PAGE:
image source, AFPimage captionMartha Koome is Kenya's first female chief justice
Kenya's Chief Justice Martha Koome has admitted that corruption remains a menace in and out of the judiciary, terming it "a national embarrassment".
Ms Koome told the BBC she was concerned that the prosecution of cases involving corruption and embezzlement of public funds was taking too long.
The judiciary has long been marred by claims of corruption.
The second-most senior judge, Philomena Mwilu, is on trial for alleged abuse of office and taking of bribes.
She denies any wrongdoing.
Chief Justice Koome said trust in the judiciary had waned and she was focusing on giving Kenyans an institution they can have confidence in and one that is relevant to them.
"Everybody says they hate corruption, [but] how come it has remained a problem? It's a national problem," she said.
The 61-year-old was appointed in May by President Uhuru Kenyatta after coming top of 10 candidates interviewed in front of a live television audience by Kenya's Judicial Service Commission (JSC). She is the first woman to hold the position in Kenya.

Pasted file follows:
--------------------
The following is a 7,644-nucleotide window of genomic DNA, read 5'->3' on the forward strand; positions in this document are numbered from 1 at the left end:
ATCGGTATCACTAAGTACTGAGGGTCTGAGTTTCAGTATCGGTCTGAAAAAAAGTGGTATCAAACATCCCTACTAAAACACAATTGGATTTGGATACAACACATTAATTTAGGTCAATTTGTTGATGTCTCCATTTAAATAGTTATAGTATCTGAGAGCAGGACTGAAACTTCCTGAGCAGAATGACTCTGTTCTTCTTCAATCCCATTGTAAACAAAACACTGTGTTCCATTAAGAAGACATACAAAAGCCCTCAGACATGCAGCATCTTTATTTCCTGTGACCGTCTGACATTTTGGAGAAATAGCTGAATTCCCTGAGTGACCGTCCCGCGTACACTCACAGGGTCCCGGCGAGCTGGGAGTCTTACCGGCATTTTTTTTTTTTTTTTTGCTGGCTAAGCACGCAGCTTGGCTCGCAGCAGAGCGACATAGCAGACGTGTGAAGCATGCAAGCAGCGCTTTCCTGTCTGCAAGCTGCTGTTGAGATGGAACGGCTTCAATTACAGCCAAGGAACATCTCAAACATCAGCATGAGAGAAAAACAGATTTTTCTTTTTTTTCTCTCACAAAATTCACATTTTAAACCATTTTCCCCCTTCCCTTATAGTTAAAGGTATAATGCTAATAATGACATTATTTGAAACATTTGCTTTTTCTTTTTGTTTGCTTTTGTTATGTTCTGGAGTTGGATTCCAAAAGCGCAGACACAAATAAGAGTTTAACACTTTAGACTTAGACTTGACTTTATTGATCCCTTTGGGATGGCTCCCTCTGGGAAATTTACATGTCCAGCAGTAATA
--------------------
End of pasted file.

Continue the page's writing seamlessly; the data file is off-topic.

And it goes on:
- Martha Koome – how Kenya's female justice overcame the odds
She also spoke of mending relations with the executive, which soured after the Supreme Court in 2017 annulled Mr Kenyatta's victory in August that year, citing irregularities. The court ordered a revote, which Mr Kenyatta went on to win amid an opposition boycott.
The judiciary has since complained of budget cuts intended to undermine its operations, while the president has disregarded court orders and slowed down the appointment of new judges.
Ms Koome said it was up to both arms of the government to work together to remedy this.
"It's like a three-legged stool. You weaken one part, the stool cannot stand. If you are talking about an efficient system of government then it includes the judiciary," she said.
She also called for more judges to be employed to reduce the chronic backlog of cases, especially over land disputes.
She said that with another 20 judges, there would no longer be any cases which lasted more than three years.
The chief justice assured Kenyans of the judiciary's preparedness for next year's presidential elections, telling Kenyans that the courts will be unbiased in resolving election disputes.
In the interview, she also narrated her village upbringing in a polygamous family as her mother's eighth child, and how she came to study law after coming top of her class in school.